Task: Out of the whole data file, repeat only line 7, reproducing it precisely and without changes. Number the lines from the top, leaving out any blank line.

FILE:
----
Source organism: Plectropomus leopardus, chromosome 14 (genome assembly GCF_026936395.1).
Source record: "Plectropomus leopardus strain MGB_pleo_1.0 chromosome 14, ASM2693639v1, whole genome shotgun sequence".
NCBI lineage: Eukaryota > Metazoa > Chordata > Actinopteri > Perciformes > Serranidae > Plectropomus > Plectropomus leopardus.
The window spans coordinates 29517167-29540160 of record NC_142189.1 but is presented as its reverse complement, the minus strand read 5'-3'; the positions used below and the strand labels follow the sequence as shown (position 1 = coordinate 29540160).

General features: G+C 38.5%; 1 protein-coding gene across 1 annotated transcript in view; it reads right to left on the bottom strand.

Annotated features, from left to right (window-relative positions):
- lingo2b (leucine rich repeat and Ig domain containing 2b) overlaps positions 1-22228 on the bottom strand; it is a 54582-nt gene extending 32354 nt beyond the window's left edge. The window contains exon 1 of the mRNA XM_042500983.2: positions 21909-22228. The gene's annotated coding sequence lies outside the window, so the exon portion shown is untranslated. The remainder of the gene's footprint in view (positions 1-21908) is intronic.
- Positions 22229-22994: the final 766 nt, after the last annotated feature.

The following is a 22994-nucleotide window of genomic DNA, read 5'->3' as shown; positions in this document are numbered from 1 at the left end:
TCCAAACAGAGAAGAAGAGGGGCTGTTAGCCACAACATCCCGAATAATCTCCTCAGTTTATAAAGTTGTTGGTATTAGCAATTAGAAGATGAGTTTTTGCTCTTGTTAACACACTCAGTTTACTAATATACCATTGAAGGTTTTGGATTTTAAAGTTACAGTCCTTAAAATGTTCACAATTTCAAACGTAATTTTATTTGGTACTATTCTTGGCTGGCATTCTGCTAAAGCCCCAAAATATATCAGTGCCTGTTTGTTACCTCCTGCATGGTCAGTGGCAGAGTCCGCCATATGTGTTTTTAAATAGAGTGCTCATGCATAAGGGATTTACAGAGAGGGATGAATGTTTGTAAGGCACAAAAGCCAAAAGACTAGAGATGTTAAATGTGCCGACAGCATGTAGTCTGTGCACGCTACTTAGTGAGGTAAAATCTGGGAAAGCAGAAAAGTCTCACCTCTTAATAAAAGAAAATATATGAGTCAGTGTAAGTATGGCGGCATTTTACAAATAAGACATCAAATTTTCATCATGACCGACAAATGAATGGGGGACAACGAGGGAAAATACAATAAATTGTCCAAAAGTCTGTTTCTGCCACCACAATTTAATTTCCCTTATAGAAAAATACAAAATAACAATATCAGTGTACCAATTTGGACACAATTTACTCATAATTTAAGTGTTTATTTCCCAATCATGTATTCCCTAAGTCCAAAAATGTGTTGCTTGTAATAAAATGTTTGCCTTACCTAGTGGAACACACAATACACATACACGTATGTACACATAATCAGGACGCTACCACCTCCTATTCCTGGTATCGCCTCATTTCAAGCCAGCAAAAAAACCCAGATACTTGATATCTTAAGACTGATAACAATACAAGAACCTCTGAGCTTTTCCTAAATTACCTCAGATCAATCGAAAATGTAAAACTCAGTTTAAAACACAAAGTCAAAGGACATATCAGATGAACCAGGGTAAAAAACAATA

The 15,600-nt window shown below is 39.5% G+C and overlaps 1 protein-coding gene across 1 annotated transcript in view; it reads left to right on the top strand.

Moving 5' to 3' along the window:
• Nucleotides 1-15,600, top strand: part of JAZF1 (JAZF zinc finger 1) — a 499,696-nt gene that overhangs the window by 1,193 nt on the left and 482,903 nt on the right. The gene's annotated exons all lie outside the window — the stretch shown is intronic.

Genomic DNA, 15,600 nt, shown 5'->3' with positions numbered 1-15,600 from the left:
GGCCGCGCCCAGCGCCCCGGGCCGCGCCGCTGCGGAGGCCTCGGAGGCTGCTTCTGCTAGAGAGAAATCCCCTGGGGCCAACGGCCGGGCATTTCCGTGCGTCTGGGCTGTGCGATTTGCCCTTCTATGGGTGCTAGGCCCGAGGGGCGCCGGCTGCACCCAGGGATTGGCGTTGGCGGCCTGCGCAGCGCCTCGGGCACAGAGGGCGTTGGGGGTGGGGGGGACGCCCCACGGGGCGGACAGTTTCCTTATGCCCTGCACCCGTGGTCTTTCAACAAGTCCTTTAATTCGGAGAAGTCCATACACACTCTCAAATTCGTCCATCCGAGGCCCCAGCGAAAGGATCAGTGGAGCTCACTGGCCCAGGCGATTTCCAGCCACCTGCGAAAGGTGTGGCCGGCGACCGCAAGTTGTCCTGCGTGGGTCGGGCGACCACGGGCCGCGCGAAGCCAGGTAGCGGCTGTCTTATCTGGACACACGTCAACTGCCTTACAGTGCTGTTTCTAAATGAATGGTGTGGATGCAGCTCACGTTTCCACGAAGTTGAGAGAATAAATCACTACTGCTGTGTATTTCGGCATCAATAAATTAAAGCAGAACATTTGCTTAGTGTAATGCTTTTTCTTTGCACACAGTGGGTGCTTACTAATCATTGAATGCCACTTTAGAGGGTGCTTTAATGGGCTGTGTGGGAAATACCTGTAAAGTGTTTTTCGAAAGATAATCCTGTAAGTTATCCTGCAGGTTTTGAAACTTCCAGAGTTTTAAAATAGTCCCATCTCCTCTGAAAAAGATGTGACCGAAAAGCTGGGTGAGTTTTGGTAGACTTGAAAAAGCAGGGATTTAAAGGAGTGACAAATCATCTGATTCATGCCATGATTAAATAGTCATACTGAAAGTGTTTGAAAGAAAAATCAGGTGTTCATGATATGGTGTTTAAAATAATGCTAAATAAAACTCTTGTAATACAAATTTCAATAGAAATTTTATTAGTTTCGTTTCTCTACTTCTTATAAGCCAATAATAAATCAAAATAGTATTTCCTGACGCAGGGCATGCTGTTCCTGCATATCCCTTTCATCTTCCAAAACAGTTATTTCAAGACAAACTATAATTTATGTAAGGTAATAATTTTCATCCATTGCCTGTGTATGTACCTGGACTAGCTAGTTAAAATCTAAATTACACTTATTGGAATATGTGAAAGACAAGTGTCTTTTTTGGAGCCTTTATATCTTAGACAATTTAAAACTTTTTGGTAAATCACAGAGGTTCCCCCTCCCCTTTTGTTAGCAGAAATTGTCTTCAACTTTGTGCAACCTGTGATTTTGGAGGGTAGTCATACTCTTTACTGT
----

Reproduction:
- lingo2b (leucine rich repeat and Ig domain containing 2b) overlaps positions 1-22228 on the bottom strand; it is a 54582-nt gene extending 32354 nt beyond the window's left edge. The window contains exon 1 of the mRNA XM_042500983.2: positions 21909-22228. The gene's annotated coding sequence lies outside the window, so the exon portion shown is untranslated. The remainder of the gene's footprint in view (positions 1-21908) is intronic.